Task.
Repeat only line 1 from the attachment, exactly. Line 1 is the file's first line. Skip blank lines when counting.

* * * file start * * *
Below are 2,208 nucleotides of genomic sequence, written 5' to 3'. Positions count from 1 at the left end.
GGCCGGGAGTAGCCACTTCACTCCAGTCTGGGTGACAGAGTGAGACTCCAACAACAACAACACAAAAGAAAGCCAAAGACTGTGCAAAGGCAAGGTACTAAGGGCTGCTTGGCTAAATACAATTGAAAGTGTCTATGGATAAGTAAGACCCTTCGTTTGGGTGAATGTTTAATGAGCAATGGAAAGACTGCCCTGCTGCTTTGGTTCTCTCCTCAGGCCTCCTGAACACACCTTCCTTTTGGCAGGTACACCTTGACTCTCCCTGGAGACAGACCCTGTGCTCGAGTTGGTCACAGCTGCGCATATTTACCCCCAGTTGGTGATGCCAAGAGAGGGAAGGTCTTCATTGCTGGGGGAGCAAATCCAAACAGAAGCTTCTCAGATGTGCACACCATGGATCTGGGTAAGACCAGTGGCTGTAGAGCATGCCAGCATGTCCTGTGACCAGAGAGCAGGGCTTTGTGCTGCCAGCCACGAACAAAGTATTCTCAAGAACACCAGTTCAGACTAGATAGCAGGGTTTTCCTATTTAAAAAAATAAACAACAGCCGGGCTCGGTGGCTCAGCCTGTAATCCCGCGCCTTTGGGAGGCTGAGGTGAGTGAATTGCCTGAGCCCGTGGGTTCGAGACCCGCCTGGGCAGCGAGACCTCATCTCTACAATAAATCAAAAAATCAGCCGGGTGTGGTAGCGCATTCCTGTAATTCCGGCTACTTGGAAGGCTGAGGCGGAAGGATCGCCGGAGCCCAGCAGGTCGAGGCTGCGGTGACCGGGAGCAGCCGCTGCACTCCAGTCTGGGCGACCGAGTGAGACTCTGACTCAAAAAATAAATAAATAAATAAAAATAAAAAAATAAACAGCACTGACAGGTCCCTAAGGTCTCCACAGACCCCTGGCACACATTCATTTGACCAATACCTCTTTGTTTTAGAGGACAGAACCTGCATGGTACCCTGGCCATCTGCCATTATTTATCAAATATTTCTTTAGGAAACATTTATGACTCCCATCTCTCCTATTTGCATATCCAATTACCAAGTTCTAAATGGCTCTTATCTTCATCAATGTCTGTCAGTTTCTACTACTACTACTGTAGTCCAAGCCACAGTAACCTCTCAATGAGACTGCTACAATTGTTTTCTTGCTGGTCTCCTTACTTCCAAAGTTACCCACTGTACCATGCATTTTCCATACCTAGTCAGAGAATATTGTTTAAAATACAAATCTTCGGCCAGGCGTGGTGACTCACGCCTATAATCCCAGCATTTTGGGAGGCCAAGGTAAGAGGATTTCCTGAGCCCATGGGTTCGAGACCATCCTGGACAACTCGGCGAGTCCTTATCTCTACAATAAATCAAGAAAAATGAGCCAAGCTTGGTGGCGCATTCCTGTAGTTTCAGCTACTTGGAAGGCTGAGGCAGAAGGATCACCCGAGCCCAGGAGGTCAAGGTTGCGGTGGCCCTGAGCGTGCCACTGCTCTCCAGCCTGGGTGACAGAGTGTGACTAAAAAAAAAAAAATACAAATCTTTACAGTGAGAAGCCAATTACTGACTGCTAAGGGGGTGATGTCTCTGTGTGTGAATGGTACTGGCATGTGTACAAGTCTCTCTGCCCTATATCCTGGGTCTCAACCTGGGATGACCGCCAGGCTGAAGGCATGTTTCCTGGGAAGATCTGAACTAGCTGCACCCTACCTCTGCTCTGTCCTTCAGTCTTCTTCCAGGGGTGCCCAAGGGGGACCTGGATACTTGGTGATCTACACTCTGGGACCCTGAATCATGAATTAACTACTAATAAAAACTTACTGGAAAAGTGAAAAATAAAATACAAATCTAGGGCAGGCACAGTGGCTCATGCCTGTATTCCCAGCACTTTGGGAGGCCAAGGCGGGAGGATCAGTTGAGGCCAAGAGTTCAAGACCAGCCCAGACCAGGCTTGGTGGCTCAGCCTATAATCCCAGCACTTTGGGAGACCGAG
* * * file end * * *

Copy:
Below are 2,208 nucleotides of genomic sequence, written 5' to 3'. Positions count from 1 at the left end.